Re: [Boost-docs] [boost] Improving Documentation

Subject: Re: [Boost-docs] [boost] Improving Documentation
From: Paul A. Bristow (pbristow_at_[hidden])
Date: 2013-11-22 17:14:55

> -----Original Message-----
> From: Boost-docs [mailto:boost-docs-bounces_at_[hidden]] On Behalf Of Paul A. Bristow
> Sent: Wednesday, November 20, 2013 12:09 PM
> To: Discussion of Boost Documentation
> Subject: [Boost-docs] FW: [boost] Improving Documentation

I've had yet another go at Robert Ramey's challenge to document his to-be-proposed Safe Integers

You can see the results of my most recent efforts (now only for users) at

and as a single pdf file

Apart from the effort involved in providing Doxygen comments (which I believe is small, especially
during writing the code, because there is lots of boiler plating possible), our main differences of
view are on how to provide the 'concepts' information.

The only true concepts used by this library (at present) are the ubiquitous assignable and

For the more common concepts, I have used a simple link to the concept like

because the library is not using Boost.Concept (yet).

(There is also a concept of a Numeric type but this is not enforced by the use of the library,
although it can be tested using file


The information on type Numeric in this file is documented in my Doxygenated version here:

Robert has contrasted his presentation of concepts (and other information) thus

with mine. I believe that it contains the same information (about Numeric) and can be found by
using the automatically produced Index - see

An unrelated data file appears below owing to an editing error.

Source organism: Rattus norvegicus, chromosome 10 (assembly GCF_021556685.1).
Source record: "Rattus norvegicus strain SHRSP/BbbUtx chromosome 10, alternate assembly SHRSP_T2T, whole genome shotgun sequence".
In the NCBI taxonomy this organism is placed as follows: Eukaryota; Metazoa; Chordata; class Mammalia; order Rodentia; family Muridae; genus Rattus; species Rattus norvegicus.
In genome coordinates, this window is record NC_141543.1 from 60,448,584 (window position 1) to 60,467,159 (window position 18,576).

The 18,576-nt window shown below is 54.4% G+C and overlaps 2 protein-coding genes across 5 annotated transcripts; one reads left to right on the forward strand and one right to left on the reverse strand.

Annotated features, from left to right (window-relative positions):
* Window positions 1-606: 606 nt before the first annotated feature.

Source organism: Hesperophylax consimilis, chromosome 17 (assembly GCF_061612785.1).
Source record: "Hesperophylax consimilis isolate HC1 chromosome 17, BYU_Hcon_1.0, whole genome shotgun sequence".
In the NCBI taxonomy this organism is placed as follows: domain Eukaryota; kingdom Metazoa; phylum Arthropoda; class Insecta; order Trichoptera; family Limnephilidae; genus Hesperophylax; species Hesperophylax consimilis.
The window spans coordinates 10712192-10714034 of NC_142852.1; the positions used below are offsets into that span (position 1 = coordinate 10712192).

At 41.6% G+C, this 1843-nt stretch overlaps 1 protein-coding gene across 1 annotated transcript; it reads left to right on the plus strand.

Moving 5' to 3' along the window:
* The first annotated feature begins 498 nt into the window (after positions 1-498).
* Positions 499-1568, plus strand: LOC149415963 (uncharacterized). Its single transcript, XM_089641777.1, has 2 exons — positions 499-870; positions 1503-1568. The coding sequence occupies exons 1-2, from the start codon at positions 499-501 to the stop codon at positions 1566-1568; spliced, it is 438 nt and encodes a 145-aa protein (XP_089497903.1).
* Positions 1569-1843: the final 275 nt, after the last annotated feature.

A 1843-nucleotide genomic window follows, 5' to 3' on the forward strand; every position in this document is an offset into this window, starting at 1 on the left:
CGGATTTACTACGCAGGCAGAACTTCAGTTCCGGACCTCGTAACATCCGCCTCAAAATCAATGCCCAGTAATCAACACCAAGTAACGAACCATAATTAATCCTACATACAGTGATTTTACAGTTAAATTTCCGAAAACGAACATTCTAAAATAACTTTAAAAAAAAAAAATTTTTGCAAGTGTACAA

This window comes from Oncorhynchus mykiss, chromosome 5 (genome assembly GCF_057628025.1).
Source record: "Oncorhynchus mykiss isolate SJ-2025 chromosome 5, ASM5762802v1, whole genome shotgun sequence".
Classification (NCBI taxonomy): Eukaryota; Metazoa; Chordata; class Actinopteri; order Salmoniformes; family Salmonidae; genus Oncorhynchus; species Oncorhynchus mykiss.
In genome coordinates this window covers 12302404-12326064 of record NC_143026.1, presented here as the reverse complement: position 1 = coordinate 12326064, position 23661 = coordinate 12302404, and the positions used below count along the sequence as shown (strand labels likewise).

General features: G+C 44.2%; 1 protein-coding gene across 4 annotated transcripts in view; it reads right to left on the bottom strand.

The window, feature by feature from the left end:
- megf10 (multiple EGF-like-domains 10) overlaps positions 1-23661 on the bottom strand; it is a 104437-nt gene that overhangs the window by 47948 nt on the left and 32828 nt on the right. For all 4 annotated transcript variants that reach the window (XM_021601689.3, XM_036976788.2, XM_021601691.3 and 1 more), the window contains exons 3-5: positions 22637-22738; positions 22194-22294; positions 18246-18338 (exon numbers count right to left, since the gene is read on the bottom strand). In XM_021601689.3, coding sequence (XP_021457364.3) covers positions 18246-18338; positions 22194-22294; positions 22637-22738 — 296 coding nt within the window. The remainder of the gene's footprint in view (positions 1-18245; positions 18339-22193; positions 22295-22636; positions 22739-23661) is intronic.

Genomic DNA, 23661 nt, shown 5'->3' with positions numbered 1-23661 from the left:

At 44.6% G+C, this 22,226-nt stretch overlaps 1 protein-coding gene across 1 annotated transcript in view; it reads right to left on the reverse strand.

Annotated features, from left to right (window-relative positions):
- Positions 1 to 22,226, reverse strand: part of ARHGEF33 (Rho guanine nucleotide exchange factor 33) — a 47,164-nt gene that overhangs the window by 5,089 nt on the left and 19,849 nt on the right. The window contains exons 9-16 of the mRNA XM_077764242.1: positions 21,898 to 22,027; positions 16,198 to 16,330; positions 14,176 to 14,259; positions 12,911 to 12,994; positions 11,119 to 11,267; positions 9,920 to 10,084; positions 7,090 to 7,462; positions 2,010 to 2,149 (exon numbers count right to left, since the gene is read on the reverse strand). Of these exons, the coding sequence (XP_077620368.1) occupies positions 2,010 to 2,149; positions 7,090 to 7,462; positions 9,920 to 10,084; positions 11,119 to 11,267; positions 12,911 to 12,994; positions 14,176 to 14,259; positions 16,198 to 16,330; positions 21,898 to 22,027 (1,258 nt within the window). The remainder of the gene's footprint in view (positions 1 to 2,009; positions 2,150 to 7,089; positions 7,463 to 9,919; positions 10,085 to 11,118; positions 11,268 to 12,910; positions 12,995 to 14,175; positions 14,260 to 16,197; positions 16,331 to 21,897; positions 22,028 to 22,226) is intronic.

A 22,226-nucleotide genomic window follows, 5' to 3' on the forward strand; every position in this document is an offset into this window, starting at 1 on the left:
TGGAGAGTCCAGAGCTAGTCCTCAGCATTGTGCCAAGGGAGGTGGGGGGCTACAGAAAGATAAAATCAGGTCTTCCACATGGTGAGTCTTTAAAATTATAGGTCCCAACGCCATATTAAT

The other information about operators can also be found using the index, for example, operator>= see

The difference is that Robert provides a simple list, whereas I provide an index to individual
operators (not all are currently documented - retrofitting is tedious!).

IMO the user will find the index method easier (when that is the users' expectation). With a tiny
library like this (chosen as a demo because it is small) it may be easy to find the concepts
section, but for a typical much larger library making the table and finding it will be less

The size of the documentation is much, much bigger, but it is more likely to be complete, and more
likely to be accurate, (and nearly all will be unread so its repetitions unimportant).

A typical example of what the user is likely to read is about the key template 'safe':

You will note how this references concepts DefaultConstructible,...

If Concepts get into the C++ language, or Boost.Concept is used, or the method using by Boost.GIL
- see

I believe we could make this fairly automatic, but I think the library must do this as it is

Views welcome.


PS A more typical library with Doxygen comments in the C++ reference section is at

showing the info about circular buffer, for example at

Paul A. Bristow,
Prizet Farmhouse, Kendal LA8 8AB  UK
+44 1539 561830  07714330204

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